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The Update is our monthly feature where we check in with our favourite artists to talk side-projects, new endeavours and works-in-progress.

Here, Terre Thaemlitz, aka DJ Sprinkles, talks about the deconstructive motivations behind her new project.

What can you tell us about the Deproduction project?

It’s my newest album as “Terre Thaemlitz,” being sold as an SD card containing audio (48k/24bit AIFF files), video (HD 1920×1080) and texts with images (PDF). Thematically, it is a response to the ways in which dominant LGBT agendas are increasingly revolving around themes of family, matrimony, breeding and military service. It was produced with support from documenta 14 and Akademie der Künste der Welt, with the audiovisual world premiere at documenta 14 in Athens on July 9, 2017.

How does this differ from other work released as Terre Thaemlitz?

Actually, it is very much in line with the trajectory of my other electroacoustic projects containing video – Interstices, Lovebomb, Soulnessless… It is not a sequel to Soulnessless, but given the SD card format and heavy data load, there are similarities. In fact, the critique of family structures in Deproduction is an expansion of ideas first mentioned in the “Annotations” text from Soulnessless.

In the readings you tell the stories of various individuals and their experiences with family. What significance do these stories have to the project?

Yes, the first half titled Names Have Been Changed presents a series of quite “moralistic” stories about the follies of child bearing, families, etc. They are inspired by people I know, as well as real events. However, often times the characters in the stories have moral systems that do not match the Western Liberal standard. It unfolds quite slowly over a period of almost 45 minutes. The intent is to get the audience to recognise their own processes of morally judging the characters, as well as acknowledging that even the most atrocious familial behaviour tends to be morally justified. This is an important set-up to the second half, “Admit It’s Killing You (And Leave),” which asks people to drop their preconditioned pro-family defences in order to hear some of the other ideas discussed as the piece progresses.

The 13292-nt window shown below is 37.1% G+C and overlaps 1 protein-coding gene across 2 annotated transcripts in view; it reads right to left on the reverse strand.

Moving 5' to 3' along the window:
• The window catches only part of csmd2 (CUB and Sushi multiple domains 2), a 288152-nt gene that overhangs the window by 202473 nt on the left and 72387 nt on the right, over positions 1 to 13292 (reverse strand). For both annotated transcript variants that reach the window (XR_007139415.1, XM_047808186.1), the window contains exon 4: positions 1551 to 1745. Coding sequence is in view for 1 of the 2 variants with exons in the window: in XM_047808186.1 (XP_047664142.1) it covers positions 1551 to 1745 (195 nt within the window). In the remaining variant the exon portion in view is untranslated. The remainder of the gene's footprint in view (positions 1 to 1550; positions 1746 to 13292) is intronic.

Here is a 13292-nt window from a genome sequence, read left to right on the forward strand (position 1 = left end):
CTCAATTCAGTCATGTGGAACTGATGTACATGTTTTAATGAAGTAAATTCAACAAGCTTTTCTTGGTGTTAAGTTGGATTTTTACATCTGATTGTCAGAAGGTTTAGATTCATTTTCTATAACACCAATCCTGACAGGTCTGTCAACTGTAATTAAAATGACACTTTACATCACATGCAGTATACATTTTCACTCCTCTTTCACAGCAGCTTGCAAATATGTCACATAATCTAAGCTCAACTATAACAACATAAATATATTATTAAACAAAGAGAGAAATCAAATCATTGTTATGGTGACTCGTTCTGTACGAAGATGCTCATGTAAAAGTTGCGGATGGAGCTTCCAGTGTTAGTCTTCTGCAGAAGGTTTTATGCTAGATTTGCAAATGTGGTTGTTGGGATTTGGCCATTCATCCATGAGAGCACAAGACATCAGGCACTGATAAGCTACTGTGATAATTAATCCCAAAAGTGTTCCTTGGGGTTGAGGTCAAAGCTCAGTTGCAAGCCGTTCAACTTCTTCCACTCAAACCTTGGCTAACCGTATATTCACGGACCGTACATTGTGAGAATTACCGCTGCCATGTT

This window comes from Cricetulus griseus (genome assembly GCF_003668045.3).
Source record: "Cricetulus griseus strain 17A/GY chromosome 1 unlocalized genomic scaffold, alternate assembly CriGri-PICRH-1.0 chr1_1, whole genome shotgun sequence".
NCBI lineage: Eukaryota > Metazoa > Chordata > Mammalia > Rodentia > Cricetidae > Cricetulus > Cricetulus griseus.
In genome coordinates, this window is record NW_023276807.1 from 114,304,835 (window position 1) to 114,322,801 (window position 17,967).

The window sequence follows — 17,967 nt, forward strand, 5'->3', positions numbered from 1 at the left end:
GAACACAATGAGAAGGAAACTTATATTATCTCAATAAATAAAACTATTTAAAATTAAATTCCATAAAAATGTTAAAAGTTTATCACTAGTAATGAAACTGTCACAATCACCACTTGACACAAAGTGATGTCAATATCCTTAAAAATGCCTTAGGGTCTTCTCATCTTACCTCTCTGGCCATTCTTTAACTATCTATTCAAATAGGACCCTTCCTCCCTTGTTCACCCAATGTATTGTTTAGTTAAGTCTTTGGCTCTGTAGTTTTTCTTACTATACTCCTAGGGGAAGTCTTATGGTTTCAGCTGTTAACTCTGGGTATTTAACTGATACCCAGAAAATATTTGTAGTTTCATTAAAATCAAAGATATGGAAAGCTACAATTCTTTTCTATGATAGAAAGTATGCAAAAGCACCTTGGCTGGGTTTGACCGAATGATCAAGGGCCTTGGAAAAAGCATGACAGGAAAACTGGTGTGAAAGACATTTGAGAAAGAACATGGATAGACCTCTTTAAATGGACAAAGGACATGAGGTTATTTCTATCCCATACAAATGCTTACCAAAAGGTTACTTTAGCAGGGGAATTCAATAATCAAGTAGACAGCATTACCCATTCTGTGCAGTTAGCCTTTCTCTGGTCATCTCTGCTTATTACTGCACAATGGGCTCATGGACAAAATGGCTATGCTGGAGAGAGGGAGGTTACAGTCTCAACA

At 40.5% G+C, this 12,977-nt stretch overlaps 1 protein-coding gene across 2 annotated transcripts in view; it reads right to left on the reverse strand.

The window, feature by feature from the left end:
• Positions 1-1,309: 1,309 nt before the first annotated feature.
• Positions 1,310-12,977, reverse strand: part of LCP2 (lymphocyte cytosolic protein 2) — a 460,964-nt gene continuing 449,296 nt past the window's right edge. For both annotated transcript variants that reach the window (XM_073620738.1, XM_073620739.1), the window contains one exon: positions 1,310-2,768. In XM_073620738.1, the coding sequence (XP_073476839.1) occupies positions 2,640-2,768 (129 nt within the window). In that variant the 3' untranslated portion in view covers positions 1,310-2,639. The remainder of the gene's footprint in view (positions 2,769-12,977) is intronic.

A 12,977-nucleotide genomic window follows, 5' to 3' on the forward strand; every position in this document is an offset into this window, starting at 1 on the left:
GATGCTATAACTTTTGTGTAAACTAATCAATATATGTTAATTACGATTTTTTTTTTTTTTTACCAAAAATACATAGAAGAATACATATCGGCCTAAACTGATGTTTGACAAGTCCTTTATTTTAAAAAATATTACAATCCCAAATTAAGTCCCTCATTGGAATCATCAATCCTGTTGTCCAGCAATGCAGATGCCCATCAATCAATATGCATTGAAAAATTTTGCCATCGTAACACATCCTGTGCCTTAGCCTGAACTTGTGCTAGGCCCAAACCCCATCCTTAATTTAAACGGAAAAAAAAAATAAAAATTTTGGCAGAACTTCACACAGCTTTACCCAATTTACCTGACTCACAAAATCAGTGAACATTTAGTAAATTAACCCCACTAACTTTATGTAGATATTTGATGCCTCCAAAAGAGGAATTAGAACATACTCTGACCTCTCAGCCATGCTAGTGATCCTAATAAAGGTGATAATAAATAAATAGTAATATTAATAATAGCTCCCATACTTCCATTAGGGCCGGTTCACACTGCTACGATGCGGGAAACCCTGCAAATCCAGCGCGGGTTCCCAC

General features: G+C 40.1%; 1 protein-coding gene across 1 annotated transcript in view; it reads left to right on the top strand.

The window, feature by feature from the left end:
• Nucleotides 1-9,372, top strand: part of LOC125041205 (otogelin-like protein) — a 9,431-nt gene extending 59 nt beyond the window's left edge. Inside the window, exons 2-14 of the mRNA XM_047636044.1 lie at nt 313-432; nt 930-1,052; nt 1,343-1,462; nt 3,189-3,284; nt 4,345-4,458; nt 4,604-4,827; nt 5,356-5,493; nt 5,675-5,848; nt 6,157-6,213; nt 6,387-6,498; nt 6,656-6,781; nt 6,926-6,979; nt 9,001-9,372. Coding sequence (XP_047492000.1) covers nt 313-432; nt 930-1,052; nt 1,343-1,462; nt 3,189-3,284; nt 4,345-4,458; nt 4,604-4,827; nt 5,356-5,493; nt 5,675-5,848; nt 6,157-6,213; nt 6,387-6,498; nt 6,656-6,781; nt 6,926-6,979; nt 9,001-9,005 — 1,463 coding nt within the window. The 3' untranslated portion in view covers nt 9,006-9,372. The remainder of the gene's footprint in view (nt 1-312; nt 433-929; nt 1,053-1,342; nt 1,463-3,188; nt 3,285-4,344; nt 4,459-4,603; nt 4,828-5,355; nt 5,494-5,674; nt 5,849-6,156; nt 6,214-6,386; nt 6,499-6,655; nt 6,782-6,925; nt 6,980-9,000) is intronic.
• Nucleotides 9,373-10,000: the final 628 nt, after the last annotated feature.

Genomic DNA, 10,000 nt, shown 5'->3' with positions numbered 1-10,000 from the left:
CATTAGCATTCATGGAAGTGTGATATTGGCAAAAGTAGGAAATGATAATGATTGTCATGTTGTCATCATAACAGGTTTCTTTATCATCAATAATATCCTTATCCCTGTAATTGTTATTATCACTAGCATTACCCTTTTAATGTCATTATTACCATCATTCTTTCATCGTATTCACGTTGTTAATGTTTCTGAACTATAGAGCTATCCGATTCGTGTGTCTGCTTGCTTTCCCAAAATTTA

“If equality is an ideal of democratic organising, there is an unavoidable contradiction at the heart of contemporary ‘democratic societies’”

Can you tell us a bit about how these ideas relate to issues surrounding same sex marriage?

To quote the album’s text: “Liberal humanist cultures are recognizing they do not need to demand our heterosexuality. They only require our heteronormativity. This is what underlies today’s mainstream ‘queer moment.’ Business culture understands most of all that sexual orientation doesn’t matter, so long as the collective goals of private wealth, full-time labor, credit-debt, mortgaged home ownership, family, and military service are publicly upheld…. Today, most people see same-sex marriage as an ethical debate about the right to publicly express one’s love for whomever they choose. In fact, it is an ongoing struggle for access to social privileges…. These days, supporting same-sex marriage just seems like the liberal thing to do. Common sense. Meanwhile, what I would argue to be a more compassionate and ethical ‘sense’ to dismantle those exclusionary matrimonial institutions altogether is further rendered uncommon…. [As a result,] the anticipated promise behind today’s Queer families is nothing more than the egocentric notion that familial abuses will be resolved by this generation being better parents than the previous generation. What is forever absent are discussions of what it means to deliberately not be a parent, and to deliberately abandon family.”

The reading contains the line, “families make democracy impossible”. Can you explain this idea?

Well, family structures are inherently hierarchal, and overwhelmingly patriarchal. If equality is an ideal of democratic organising, there is an unavoidable contradiction at the heart of contemporary “democratic societies” insisting their social agendas revolve around families and “family values.” Deproduction focuses on that contradiction, and the very real violence it perpetuates and creates. In particular, sexual and gender violence. I am a nihilist, so I do not see family systems as surmountable – thus democracy becomes “impossible.” However, that does not mean you lay down and take it (an idiom that literally reflects the issues at hand). Struggles to reduce violence are always necessary, even in the absence of a promise of future peace.

Deproduction is out now via Comatonse